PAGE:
What is the outlook for tapering as well as interest rate revision timelines?
Team Veye | 27 Sep 2021
Australian economy had started picking up with considerable momentum just before the Delta outbreak. In the June quarter, GDP was up by 0.7 per cent and by approximately 10 per cent over the year. With a strengthening labour market and unemployment rate falling below 5 per cent, business investment was gradually picking up.
When The Reserve Bank of Australia met last week to decide the nation's official cash rate, it chose to keep it on hold at record-low levels of 0.10 per cent as the country continued to battle the COVID-19 pandemic.
The central bank had long advised that it will not increase the cash rate until inflation rises to a sustainable target of two to three per cent. Presently inflation was around 1.75 per cent.
In his monetary statement, RBA Governor Philip Lowe noted the impact extended COVID-19 lockdowns were having on large parts of the country. He expected GDP to decline materially in the September quarter and the unemployment rate moving higher over the coming months.
It is expected that setback to the economic expansion is only temporary and the Delta outbreak could delay, but not derail, the recovery. With increased vaccination rates and the easing of restrictions, the economy should bounce back.
However, The Board's decision to extend the bond purchases at $4 billion a week until at least February 2022 could be a pointer to the delay in the economic recovery and the increased uncertainty associated with the Delta outbreak.
The US Federal Reserve’s FOMC held its meeting earlier this week to take decisions on its monetary policy. US Federal Reserve Chair Jerome Powell’s statement that the US central bank could begin scaling back asset purchases in November and complete the process by mid-2022, was expected by market participants. It is widely believed that global markets can weather a gradual tightening in Federal Reserve monetary policy.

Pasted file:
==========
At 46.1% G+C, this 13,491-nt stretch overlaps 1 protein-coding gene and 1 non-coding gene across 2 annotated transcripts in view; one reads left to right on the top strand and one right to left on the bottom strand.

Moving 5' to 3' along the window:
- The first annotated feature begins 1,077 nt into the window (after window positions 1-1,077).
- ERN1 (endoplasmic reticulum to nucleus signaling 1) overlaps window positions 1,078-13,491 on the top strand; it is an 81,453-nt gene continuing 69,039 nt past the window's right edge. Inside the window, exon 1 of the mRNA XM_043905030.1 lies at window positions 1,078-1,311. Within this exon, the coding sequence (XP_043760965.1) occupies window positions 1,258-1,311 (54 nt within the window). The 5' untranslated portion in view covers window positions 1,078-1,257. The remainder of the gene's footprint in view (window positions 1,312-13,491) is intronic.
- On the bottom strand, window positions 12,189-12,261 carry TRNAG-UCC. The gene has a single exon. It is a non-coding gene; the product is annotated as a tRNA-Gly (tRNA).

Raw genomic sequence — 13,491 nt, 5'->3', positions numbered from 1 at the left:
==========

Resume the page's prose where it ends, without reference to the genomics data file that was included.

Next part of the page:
Veye Pty Ltd(ABN 58 623 120 865), holds (AFSL No. 523157 ). All information provided by Veye Pty Ltd through its website, reports, and newsletters is general financial product advice only and should not be considered a personal recommendation to buy or sell any asset or security. Before acting on the advice, you should consider whether it’s appropriate to you, in light of your objectives, financial situation, or needs. You should look at the Product Disclosure Statement or other offer document associated with the security or product before making a decision on acquiring the security or product. You can refer to our Terms & Conditions and Financial Services Guide for more information. Any recommendation contained herein may not be suitable for all investors as it does not take into account your personal financial needs or investment objectives. Although Veye takes the utmost care to ensure accuracy of the content and that the information is gathered and processed from reliable resources, we strongly recommend that you seek professional advice from your financial advisor or stockbroker before making any investment decision based on any of our recommendations. All the information we share represents our views on the date of publishing as stocks are subject to real time changes and therefore may change without notice. Please remember that investments can go up and down and past performance is not necessarily indicative of future returns. We request our readers not to interpret our reports as direct recommendations. To the extent permitted by law, Veye Pty Ltd excludes all liability for any loss or damage arising from the use of this website and any information published (including any indirect or consequential loss, any data loss, or data corruption) (as mentioned on the website www.veye.com.au), and confirms that the employees and/or associates of Veye Pty Ltd do not hold positions in any of the financial products covered on the website on the date of publishing reports. Veye Pty Ltd hereby limits its liability, to the extent permitted by law to the resupply of services.